piano, piano technique, piano technique and breathing

This week’s ear-catcher: “Stay Loose and Keep Moving!”

There were a pile-up of competing events to fill a blog feature, but only one stole the show:

Amidst a sweltering East Coast heat wave, harpsichordist friend, Elaine Comparone, messaged a BBC link to an astounding display of age-defying virtuosity.

At her home in Paris, 103-year old, French pianist, “Colette,” played mellifluous Debussy, “moving” gracefully across the keyboard with supple wrists through the composer’s Reflets Dans L’eau. It was a bountiful sharing of immaculate artistry wedded to the pianist’s philosophy-framed musings about the piano, and its inalterable “faithfulness.” With her keen mind and whimsical personality, she juxtaposed men as unreliable while affirming a life of soaring soul and spirit emanating from the keyboard.

Recently Colette released her fourth album dedicated to Claude Debussy on the occasion of the centenary of his death, while also offering performances by Federico Mompou, Astor Piazzolla and Alberto Ginastera.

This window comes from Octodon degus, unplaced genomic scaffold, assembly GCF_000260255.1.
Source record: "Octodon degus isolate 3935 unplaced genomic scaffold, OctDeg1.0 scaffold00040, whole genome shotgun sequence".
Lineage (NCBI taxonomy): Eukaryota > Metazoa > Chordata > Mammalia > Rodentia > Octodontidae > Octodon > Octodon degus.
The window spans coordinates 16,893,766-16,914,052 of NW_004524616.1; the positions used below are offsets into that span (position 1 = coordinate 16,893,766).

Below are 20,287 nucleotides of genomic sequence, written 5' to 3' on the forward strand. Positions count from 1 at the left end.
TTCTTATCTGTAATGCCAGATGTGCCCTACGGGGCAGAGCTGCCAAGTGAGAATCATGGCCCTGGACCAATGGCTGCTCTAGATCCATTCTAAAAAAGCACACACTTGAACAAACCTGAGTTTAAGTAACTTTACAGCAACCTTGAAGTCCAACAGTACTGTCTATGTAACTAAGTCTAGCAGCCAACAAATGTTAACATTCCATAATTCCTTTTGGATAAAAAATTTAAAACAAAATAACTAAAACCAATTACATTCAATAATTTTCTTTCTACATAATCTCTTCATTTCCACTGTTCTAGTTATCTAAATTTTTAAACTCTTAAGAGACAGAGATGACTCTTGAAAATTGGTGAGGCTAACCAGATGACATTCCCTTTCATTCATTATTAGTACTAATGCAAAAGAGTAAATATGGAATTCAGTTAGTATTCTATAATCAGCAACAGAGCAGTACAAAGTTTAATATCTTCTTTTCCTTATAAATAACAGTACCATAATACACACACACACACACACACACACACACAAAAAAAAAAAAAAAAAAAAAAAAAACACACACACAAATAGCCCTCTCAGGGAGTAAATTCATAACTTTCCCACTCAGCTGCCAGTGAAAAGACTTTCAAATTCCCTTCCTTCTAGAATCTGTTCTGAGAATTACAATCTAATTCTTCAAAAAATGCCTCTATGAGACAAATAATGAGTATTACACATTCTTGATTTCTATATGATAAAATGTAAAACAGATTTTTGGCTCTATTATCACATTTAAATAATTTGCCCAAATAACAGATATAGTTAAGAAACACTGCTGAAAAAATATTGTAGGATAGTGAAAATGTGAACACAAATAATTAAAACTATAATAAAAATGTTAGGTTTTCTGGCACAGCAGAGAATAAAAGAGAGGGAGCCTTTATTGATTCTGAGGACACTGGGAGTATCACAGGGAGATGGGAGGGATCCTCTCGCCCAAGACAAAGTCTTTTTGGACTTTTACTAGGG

https://www.bbc.com/news/video_and_audio/must_see/44660051/the-103-year-old-pianist

Biography (WIKI)
“Colette Maze was born June 16, 1914 in Paris, to a family of the upper middle class; she played piano from 5 years old. At the age of 15, she entered the Ecole Normale de Musique in Paris, where she studied with Alfred Cortot and Nadia Boulanger.

“She became a piano teacher, a profession she practiced all her life.

“At 103, she still plays the piano, to maintain her memory she says.”

***
More astounding samples of Colette’s pianism.

There are no English subtitles for Maze’s narrative in the first video below, but her playing speaks for itself– characterized by an effusion of floating arms and relaxed “movement.” In Colette’s own words, “Stay loose and keep moving.”

A “dance-like” relationship to the piano with imbued tonal nuance draw out beautifully choreographed lines.

Flexibility is at the core of Colette’s technique with a natural unfolding of phrases. She lets the music and its direction guide the ears, hands, supple wrists, and arms in seamless unity.

Debussy Ondine

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